To answer the question posed in the headline: almost everything.
The wide receiver corps hasn't broken a single tackle and are the lowest-graded unit in the NFL, their tight ends have more drops (three) than any other group in the NFL and running back Miles Sanders coughed up a fumble that put them behind the eight ball early this past Sunday.
None of those struggles compare to what we've seen from the Philadelphia Eagles franchise quarterback through two weeks, however.
Carson Wentz's 40.7% on-target pass rate is currently the lowest of any starter in the NFL, and he leads the NFL with eight turnover-worthy plays (almost one-third of the way to his 25 from a year ago) after two games. That not only means that he has been wildly inaccurate, but it also means that he's been callous in his decision-making. Unsurprisingly, he's the lowest-graded quarterback in the NFL so far this season.
Carson Wentz: Passing stats since 2016
|Season||PFF grade||Yards per attempt||Big-time throw %||Turnover-worthy play %||Accurate-pass %|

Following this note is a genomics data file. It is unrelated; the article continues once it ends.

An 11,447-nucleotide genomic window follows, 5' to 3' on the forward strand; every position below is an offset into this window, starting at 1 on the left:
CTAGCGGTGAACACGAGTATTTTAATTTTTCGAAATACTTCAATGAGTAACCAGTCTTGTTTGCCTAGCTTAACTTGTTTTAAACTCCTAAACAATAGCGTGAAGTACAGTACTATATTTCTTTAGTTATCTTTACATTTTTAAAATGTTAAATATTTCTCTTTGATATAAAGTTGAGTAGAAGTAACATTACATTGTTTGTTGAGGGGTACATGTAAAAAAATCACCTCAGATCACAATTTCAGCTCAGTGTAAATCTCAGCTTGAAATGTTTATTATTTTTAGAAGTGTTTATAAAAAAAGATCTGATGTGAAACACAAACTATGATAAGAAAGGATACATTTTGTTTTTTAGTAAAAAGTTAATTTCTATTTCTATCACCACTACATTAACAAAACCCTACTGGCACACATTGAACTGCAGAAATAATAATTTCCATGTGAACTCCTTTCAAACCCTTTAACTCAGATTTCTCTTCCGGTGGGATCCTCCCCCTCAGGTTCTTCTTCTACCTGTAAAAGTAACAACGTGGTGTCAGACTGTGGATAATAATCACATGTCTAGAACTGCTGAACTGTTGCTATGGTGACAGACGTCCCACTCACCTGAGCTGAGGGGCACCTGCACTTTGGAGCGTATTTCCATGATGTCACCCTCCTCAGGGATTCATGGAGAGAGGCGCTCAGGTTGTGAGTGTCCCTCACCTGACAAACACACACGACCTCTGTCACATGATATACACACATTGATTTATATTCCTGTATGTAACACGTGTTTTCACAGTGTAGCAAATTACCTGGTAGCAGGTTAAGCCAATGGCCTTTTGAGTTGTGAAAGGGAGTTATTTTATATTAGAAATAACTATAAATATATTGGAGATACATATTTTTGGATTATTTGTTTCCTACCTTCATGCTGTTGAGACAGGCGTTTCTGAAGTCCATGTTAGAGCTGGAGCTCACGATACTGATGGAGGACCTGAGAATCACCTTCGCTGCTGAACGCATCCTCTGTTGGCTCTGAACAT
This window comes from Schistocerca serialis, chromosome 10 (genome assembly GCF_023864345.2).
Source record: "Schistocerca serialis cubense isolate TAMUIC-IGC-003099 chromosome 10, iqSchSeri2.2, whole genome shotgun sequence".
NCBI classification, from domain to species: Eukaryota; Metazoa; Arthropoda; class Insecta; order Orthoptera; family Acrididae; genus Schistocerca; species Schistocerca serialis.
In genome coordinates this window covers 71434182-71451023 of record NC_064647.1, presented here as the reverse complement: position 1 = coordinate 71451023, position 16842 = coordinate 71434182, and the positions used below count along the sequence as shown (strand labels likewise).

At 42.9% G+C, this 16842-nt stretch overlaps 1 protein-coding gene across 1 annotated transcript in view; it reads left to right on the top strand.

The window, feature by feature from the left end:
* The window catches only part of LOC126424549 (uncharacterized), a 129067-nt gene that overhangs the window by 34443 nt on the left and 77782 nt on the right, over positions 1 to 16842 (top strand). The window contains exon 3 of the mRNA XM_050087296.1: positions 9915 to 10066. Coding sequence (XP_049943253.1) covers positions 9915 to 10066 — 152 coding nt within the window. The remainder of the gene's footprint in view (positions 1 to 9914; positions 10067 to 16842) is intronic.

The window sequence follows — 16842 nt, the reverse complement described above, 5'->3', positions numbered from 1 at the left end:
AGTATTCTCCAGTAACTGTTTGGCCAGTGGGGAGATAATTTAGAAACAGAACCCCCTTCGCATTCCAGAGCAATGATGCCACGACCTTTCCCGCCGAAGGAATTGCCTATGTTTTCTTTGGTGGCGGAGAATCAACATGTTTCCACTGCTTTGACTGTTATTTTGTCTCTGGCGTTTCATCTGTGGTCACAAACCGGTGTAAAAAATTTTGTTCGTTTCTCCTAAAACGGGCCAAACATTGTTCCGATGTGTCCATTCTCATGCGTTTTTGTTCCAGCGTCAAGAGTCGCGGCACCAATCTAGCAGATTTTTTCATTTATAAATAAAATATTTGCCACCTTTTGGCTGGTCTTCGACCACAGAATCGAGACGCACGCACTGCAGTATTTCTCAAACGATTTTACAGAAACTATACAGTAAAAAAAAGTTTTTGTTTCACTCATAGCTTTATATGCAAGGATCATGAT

So, how did an offense that was supposed to finally be healthy and back to 2017 levels go down the drain so quickly? While there's a number of issues, the biggest one is simply rapport. Call it trust, bond, feel — whatever you want — Wentz just doesn't have it with this group of wide receivers, but he has it with his tight ends, almost too much.
The confidence he has throwing to Dallas Goedert and Zach Ertz, who respectively rank first and third on the team in targets, hasn't been there with any of the Eagles' wide receivers. That doesn't excuse Wentz's dreadful performance through two weeks, but it does provide hope that things can turn around with more reps throughout the season.